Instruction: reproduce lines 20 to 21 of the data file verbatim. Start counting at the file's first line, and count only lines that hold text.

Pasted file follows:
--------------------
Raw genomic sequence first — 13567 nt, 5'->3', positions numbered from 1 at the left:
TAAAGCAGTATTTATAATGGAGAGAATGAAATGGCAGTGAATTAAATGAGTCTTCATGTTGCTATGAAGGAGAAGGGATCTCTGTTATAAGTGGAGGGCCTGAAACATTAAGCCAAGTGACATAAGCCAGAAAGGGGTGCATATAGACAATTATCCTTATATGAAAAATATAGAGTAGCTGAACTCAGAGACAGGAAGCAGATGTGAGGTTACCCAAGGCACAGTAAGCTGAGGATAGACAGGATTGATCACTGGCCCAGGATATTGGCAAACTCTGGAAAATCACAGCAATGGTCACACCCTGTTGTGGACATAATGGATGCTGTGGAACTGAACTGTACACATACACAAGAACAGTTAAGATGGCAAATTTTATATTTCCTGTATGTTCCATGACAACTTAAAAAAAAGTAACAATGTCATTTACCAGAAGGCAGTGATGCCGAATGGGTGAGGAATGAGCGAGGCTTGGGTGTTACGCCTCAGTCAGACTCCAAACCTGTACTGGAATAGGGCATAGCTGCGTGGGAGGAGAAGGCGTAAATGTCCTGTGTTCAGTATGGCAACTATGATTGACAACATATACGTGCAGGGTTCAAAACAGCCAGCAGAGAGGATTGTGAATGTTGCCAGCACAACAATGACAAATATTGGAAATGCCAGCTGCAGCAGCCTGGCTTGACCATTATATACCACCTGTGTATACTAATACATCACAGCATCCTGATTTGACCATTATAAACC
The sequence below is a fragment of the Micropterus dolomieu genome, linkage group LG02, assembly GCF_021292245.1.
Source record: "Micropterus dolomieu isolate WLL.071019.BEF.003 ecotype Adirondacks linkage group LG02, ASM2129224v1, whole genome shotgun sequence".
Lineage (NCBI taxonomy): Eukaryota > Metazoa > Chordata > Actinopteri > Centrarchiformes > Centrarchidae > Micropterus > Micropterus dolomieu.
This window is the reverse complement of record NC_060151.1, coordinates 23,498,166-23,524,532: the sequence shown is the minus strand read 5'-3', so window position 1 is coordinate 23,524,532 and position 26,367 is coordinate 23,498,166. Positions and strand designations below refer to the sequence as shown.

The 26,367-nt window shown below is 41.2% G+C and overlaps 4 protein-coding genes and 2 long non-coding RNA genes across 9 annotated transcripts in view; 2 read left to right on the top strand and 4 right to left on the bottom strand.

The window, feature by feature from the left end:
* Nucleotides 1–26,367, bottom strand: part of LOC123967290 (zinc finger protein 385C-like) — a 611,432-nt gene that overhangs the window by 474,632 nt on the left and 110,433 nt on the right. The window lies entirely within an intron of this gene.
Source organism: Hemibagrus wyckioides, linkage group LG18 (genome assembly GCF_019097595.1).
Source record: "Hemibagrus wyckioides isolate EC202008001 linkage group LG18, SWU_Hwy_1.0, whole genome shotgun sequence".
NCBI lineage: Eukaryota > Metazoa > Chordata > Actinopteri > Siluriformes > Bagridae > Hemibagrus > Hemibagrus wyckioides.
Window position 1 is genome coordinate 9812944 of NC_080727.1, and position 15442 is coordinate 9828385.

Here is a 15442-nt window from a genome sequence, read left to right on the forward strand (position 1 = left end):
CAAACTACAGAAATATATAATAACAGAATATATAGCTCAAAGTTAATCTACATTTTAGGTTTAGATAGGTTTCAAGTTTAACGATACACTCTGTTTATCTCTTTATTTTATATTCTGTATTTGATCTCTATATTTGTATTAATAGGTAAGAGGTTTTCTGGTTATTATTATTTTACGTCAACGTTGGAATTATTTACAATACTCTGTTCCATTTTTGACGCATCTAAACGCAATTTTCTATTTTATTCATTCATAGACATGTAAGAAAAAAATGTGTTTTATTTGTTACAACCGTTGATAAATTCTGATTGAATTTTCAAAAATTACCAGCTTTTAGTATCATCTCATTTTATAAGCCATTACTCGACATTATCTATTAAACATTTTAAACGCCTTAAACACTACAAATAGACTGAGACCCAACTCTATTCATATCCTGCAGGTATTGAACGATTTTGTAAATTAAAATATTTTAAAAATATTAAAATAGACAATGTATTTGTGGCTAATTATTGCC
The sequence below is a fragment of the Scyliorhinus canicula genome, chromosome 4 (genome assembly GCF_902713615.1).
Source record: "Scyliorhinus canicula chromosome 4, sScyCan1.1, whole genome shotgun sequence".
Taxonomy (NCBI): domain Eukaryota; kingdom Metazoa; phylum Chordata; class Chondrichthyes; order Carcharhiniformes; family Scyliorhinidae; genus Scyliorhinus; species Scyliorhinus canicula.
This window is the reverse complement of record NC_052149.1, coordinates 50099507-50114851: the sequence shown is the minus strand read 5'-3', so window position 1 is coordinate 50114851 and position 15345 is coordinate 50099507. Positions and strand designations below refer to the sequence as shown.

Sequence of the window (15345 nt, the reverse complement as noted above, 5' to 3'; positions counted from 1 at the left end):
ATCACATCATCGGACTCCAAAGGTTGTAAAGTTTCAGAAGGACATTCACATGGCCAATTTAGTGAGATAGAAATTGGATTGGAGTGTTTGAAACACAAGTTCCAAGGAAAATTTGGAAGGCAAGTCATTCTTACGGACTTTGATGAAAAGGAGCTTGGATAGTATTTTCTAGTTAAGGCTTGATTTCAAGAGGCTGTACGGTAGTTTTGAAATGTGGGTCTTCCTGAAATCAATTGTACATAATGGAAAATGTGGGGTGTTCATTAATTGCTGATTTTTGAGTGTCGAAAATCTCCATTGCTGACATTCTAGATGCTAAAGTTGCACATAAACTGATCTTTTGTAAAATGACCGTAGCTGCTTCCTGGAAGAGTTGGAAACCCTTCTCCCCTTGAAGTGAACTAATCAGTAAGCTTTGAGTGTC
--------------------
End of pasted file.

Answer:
Sequence of the window (15345 nt, the reverse complement as noted above, 5' to 3'; positions counted from 1 at the left end):
ATCACATCATCGGACTCCAAAGGTTGTAAAGTTTCAGAAGGACATTCACATGGCCAATTTAGTGAGATAGAAATTGGATTGGAGTGTTTGAAACACAAGTTCCAAGGAAAATTTGGAAGGCAAGTCATTCTTACGGACTTTGATGAAAAGGAGCTTGGATAGTATTTTCTAGTTAAGGCTTGATTTCAAGAGGCTGTACGGTAGTTTTGAAATGTGGGTCTTCCTGAAATCAATTGTACATAATGGAAAATGTGGGGTGTTCATTAATTGCTGATTTTTGAGTGTCGAAAATCTCCATTGCTGACATTCTAGATGCTAAAGTTGCACATAAACTGATCTTTTGTAAAATGACCGTAGCTGCTTCCTGGAAGAGTTGGAAACCCTTCTCCCCTTGAAGTGAACTAATCAGTAAGCTTTGAGTGTC